Biblical theology is not just about reading the Bible rightly, though it begins there. It serves to guard and guide the local church. It maintains the right message, defines the task of the messenger, identifies imposters, tells us what we do when we gather, and sets the trajectory of our mission. It answers the question, Who are we, as the church in the world?

Those are some of the topics this issue of the Journal will explore. The goal here is not so much to trace out the Bible’s storyline, but to show how knowing that storyline locates the identity and work of the church in the grand sweep of history.

Wednesday, 6 August 2014

Ethics in Brief Volume 19, Nos. 5 & 6 (2014)


Two issues from Volume 19 of Ethics in Brief, published by The Kirby Laing Institute for Christian Ethics, are now available online:

This article seeks to direct our attention away from more familiar instances of current Christian engagement with law to consider broader underlying trends. Modern law is characterised by the breakdown of older distinctions between democracy and rights, government and civil society, the sovereign nation-state and other levels of legal authority, and law and ethics. There is a characteristic Christian theology of law which should lead us to be concerned about the postmodernism, legalism, statism and imperialism implicit in these developments. Christian engagement with law has never been more necessary, for the gospel of Jesus Christ is indeed good news for law as well.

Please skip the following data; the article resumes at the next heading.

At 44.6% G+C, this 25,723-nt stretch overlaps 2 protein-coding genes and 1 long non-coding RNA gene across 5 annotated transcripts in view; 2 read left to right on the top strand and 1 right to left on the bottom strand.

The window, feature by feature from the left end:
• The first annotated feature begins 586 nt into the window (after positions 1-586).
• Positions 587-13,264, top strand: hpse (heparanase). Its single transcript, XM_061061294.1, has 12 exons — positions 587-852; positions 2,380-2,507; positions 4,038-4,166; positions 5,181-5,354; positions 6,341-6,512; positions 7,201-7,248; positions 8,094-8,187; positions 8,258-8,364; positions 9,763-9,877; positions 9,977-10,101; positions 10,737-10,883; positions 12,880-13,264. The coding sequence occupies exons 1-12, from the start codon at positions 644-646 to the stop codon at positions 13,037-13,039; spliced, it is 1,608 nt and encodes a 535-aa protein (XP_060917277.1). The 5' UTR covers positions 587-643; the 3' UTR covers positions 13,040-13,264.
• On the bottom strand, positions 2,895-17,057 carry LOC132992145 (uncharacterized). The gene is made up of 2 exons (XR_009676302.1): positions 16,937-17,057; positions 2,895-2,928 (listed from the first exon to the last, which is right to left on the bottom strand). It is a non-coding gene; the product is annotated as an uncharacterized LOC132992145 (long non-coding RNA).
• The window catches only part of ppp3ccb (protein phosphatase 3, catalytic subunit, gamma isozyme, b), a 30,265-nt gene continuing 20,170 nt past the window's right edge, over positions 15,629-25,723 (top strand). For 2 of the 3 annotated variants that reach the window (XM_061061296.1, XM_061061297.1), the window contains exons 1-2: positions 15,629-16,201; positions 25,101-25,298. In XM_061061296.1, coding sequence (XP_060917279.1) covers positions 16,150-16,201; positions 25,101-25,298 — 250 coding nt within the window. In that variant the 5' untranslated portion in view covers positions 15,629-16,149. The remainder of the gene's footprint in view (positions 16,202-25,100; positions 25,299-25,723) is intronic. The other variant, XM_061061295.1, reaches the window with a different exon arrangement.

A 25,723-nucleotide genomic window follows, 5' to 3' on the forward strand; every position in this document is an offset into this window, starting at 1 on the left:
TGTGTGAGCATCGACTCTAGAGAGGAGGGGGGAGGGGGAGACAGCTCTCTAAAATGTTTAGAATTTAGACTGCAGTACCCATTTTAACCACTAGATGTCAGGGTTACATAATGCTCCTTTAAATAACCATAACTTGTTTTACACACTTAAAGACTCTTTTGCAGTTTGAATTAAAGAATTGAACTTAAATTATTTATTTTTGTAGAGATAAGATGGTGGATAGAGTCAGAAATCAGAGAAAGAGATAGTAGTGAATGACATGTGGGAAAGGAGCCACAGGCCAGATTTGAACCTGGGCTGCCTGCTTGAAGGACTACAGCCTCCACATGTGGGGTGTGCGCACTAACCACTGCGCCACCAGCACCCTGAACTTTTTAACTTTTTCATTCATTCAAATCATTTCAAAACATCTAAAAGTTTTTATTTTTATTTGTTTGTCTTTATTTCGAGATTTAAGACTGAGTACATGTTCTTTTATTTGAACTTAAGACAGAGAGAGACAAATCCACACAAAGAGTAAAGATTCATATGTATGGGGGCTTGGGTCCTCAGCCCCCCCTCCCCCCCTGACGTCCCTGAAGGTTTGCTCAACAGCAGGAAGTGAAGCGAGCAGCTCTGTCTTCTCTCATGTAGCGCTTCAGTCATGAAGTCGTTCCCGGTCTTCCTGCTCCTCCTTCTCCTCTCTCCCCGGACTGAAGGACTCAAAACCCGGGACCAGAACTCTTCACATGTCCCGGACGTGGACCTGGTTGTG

What is the essence of modern belief? Two scholars offer different answers to the question of modern belief that challenge some basic assumptions about our current secular age. While Simon May develops the claim that moderns believe in love, David Bentley Hart defends the view that moderns believe in nothing. Which of these judgements on modern belief is correct, and why does it matter? After exploring how the two judgements may not stand in complete tension, this article follows May's advice in rethinking our notion of love to rediscover the central questions that religion aims to provoke.